Saturday, September 3, 2011
Paju fest aims for Asian town of books
Located just 30 kilometers from Seoul, Paju Book City in Gyeonggi Province is one of the most successful models in the nation as the culture community which exclusively plans, produces and distributes books with some 260 publication companies.
Now the city is taking a more ambitious plan as the global book city through the Paju BookSori Festival which will be held from Oct. 1 to 9 in the area. The festival consists of diverse exhibitions and events to attract visitors from home and abroad.
“We will make it (Paju Book City) as a hub of the Asian books by successfully hosting the festival. We hope the event will usher in a new era for books that embrace Asia, not just Paju,” Kim Un-ho, organizing committee chairman, said in a recent promotion event.
Prominent poet Ko Un who is an adviser for the festival also delivered a celebration message, saying “the festival would contribute to the book culture of the world.”
“The values of the books are more powerful than any other weapons such as missiles and guns. I hope the festival would resonate not only in Paju but also in the world,” former and first culture minister Lee O-young said.
Some 260 residing publishers and 1,000 writers will participate in the festival with 1.5 billion won in budget.
A special exhibition to mark the 110th anniversary of the Nobel Prize in Literature will display the history of winners. The photos of 107 laureates ranging from Sully Prudhomme to Ernest Miller Hemingway and Andre Gide and their books, letters, artworks and their relics will be shown at the exhibition. The exhibition which will be held from Oct. 1 to Oct. 30, will offer an opportunity to look into the private lives of the winners and their literary worlds.
Other exhibitions include “Books Open the New Silk Road” which presents the books and photographs related to six explorers, including Marco Polo and Hyecho (Korean Buddhist monk), who took the Silk Road and left their numerous accounts of the expeditions. The exhibition is designed to show the diverse cultures, knowledge and spirits of those who connected the languages and cultural diversities to different regions. It will take place from Oct. 1 to 9.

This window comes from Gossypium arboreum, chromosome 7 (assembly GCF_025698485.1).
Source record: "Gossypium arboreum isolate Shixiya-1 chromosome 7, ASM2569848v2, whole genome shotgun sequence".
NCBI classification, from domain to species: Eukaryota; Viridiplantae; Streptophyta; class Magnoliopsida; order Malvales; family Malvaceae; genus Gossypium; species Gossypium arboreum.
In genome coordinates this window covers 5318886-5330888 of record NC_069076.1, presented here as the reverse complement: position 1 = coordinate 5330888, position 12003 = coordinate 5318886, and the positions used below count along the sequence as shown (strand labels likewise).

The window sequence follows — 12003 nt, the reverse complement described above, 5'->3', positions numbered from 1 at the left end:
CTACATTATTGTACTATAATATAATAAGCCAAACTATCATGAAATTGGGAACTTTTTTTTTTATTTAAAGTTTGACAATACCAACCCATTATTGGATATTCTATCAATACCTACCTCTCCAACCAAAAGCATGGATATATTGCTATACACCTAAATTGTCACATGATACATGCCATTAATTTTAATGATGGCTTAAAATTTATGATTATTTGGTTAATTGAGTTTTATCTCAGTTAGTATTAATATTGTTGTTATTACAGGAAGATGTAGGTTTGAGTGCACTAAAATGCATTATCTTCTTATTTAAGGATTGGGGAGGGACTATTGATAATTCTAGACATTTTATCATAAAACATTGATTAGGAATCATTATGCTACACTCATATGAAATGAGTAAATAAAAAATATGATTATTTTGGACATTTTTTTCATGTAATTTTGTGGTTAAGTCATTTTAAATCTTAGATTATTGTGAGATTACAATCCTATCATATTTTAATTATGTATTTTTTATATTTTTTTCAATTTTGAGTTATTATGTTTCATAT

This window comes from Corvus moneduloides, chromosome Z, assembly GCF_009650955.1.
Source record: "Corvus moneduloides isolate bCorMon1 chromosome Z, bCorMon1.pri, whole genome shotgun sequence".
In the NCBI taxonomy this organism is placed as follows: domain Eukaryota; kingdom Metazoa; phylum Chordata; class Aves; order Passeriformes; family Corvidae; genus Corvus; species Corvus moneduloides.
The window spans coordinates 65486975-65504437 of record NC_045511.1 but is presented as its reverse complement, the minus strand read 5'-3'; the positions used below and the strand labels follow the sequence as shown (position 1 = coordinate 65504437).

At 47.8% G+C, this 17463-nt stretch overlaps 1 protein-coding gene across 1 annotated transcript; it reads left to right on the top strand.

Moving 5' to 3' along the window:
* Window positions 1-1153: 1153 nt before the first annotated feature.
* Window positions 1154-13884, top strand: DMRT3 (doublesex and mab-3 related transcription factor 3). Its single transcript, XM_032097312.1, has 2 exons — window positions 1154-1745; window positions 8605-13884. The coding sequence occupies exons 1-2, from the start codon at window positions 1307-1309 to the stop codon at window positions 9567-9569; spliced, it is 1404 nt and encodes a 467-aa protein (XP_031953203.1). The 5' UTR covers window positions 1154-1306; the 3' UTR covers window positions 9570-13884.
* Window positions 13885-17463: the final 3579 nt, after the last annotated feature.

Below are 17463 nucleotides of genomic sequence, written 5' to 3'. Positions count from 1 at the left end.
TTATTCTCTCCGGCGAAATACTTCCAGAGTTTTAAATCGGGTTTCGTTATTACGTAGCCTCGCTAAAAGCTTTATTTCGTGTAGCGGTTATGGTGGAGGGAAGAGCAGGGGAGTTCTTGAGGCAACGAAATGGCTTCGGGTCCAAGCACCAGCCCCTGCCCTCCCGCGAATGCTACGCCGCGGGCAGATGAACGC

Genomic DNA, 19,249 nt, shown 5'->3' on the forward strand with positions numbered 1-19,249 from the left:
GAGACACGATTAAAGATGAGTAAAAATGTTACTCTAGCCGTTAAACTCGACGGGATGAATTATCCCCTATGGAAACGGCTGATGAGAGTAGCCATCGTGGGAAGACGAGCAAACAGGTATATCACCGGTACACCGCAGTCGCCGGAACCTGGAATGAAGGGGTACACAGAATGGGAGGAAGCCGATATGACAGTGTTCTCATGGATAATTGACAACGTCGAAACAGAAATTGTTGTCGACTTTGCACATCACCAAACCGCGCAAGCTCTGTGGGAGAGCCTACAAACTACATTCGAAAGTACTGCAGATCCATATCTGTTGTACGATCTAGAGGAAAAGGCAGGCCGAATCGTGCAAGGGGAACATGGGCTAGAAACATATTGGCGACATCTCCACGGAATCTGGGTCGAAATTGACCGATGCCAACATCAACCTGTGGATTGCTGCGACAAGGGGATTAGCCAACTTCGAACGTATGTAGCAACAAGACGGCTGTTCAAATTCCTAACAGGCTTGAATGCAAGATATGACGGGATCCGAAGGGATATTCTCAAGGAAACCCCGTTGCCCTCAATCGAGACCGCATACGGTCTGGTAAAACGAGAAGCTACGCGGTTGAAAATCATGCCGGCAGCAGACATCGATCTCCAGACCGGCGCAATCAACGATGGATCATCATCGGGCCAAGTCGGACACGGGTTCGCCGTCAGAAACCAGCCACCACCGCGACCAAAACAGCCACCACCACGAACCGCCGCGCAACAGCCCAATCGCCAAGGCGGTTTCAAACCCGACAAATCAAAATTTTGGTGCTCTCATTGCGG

“Asian Characters” will feature the letters from 40 Asian countries and their related cultures and introduce their regional characteristics and origins of the letters and their educational usage. The exhibition will help visitors understand the similarity and differences among the Asian nations who have kept their own characters for thousands of years and find the meaning of the cultural exchanges through the publication. It will be displayed from Oct. 1 to 9.
Also, “The World of Experiment and Art” is for illustrators, designers and those who are interested in the books, designs and art. The world-famous illustrations, installations and artworks which grace the book designs will be presented. It will be held from Oct. 1 to 30.
The forums and lectures to discuss the past, present and future of the publication will be organized during the festival. “Asia Editors’ Lecture” will be held on Oct. 5 to deal with the spirits of the time and the meaning of the publication in the 21st century. The “International Publication Forum” will take place on Oct. 7 and will focus on discussing the current situation of Korean literature and the future outlook.
Among others, four revered scholars — first culture minister Lee O-young, poet Ko Un, literary critic Kim Byung-ik and KAIST professor Jung Jae-seung — will hold lectures on Oct. 1. Also, celebrated performances by singer Jang Jae-in, Jang Ki-ha and Faces and YB and Yim Ji-hoon will take place during the festival.
As the highlight of the event, Richard Booth, 73, from Hay-on-Wye, located on the border between England and Wales, will attend the festival’s opening ceremony and will meet Korean publishers and writers during his visit to the event.
Graduating from Oxford University, he opened a small book shop in Hay-on-Wye, an ordinary remote town back then in 1960s after purchasing the building which had been used as the fire station. Booth displayed his collection comprising of 250,000 books in his shop and collected second-hand books from around the world.
As his abundant collection became famous through word-of-mouth, many professors, students and book collectors from big cities such as London, Oxford and Cambridge began flocking to the shop. Since then, the town has turned into a cultural hub often described as “the town of books” and similar towns such as Redu in Belgium, Bredevoort in the Netherlands and Montulieu in France were created.
The organizers said that his visit is expected to raise awareness about the book town and inspire Koreans to improve the book city.
Source: The Korea Times